Because we don’t have enough problems like illegal immigration, exploding deficits, tanking economy, yada, yada, yada…
WASHINGTON – The federal government is betting that scientists at an Ohio university can help the world understand sperm better.
Women might cheer this news.
Put away those prurient thoughts. This is about fertility and infertility, the latter of which can prompt couples to pursue expensive, uncomfortable treatments — treatments that demand more from the woman than the man — in a quest to conceive a baby. Yet to paraphrase a University of Toledo cellular biologist: It just might be the man’s fault.
“The men almost have no consequence for that, and the women have to go through all these treatments,” associate professor Tomer Avidor-Reiss said.
With government funding, Avidor-Reiss, who came to Toledo from Harvard in 2012, and a team of his graduate students hope to take sperm science from their laboratory to fertility clinics. Through better analysis and advances in technology, they might be able to help couples and their doctors better understand and treat the reasons for infertility.
The National Science Foundation, an independent federal agency that promotes the progress of science, this month awarded Avidor-Reiss a $50,000 grant for the project, called the “quantitative diagnosis of sperm quality.” This follows federal grants of about $1 million over the last few years that Avidor-Reiss and assistants got for related scientific research, which led to better understanding of the molecular structure and mutations of sperm cells.
As a share of federal spending on reproductive health research, this expenditure barely registers as a blip. But it’s an area where the National Science Foundation sees promise.
Here’s why Avidor-Reiss and others have hope.
One of six to eight couples is infertile, according to medical literature and fertility clinics. Yet the causes of infertility, or the inability to achieve pregnancy, can be poorly understood, with about 20 percent of infertile couples unable to attribute it to either the man or the woman. Couples try various treatments and regimens, relying on whatever glimmer of hope or even folk remedies they can find. And many find success.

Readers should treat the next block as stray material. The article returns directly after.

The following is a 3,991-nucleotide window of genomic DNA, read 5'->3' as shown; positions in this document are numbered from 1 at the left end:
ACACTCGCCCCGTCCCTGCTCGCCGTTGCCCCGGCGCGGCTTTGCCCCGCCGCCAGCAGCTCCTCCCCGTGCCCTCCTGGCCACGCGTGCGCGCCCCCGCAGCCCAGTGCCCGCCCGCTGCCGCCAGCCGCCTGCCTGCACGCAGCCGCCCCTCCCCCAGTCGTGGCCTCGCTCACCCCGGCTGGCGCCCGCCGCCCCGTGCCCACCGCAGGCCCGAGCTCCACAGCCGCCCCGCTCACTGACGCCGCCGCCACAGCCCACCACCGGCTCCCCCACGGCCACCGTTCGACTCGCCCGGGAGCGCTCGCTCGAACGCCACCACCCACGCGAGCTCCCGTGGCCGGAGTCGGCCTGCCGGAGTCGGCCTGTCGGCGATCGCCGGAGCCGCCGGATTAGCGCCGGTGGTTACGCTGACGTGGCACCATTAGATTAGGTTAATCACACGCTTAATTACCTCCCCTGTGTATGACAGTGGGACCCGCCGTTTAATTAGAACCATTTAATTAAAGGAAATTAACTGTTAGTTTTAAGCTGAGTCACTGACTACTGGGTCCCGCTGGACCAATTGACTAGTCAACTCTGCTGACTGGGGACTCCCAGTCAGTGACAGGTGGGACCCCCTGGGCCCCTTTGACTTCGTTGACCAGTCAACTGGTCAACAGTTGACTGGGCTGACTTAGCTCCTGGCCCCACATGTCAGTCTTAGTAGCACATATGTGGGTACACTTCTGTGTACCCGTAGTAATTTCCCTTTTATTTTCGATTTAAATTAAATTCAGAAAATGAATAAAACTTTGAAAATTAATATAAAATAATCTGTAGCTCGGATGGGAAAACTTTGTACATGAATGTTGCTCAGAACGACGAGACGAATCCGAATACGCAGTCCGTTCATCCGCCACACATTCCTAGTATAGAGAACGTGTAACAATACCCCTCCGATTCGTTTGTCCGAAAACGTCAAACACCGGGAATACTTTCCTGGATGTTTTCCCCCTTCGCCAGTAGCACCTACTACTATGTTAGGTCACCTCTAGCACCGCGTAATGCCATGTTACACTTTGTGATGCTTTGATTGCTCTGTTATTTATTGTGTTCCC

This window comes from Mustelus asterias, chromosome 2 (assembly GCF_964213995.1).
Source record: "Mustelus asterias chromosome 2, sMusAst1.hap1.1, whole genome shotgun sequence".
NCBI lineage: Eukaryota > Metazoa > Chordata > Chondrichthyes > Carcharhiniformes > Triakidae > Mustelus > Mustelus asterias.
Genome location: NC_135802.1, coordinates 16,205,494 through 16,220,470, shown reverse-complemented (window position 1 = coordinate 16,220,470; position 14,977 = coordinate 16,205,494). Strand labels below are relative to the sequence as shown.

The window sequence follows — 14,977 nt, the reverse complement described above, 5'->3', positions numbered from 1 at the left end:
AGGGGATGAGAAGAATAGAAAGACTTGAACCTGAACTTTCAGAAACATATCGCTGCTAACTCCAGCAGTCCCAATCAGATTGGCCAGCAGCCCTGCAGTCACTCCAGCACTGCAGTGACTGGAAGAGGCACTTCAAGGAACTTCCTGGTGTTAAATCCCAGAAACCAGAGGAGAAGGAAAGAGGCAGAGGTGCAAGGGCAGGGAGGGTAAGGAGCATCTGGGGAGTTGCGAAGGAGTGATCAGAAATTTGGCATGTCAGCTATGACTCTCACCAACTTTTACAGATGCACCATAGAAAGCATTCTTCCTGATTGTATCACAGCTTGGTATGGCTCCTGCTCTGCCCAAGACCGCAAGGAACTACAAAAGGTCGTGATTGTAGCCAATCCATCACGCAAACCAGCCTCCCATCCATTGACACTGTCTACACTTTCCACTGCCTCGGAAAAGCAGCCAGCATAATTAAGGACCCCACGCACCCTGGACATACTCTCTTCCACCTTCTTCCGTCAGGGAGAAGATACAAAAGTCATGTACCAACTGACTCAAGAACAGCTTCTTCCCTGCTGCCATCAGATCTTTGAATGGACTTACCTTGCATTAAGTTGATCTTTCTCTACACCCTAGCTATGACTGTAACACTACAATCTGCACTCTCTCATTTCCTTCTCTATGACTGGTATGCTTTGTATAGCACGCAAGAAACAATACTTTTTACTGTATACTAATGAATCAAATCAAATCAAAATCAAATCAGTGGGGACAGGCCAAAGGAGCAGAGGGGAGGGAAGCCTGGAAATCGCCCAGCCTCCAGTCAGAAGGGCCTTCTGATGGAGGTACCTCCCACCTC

But treatment can be expensive and is seldom covered by insurance. Treatment also tends to focus on the woman and her eggs rather than the man, Avidor-Reiss says, because too little has been known about the man and his sperm cells.
That’s changing – to a point. Fertility clinics and scientists know a number of issues may underlie a man’s infertility. The problem could be sperm density, volume, the sperm’s power to move to the egg, or its shape.
Yet some variables are still poorly understood. Advances are being made, however, by scientists such as Avidor-Reiss and his graduate students into the study of the sperm’s cellular structure, at a level made possible by computer-powered lab equipment. (The research was first conducted with fruit flies, whose DNA is suitable for this kind of study.) As a result, an old assumption — that low sperm count is to blame for infertility in some cases — may not hold true. A 5 percent volume may even be sufficient, Avidor-Reiss said in a telephone interview.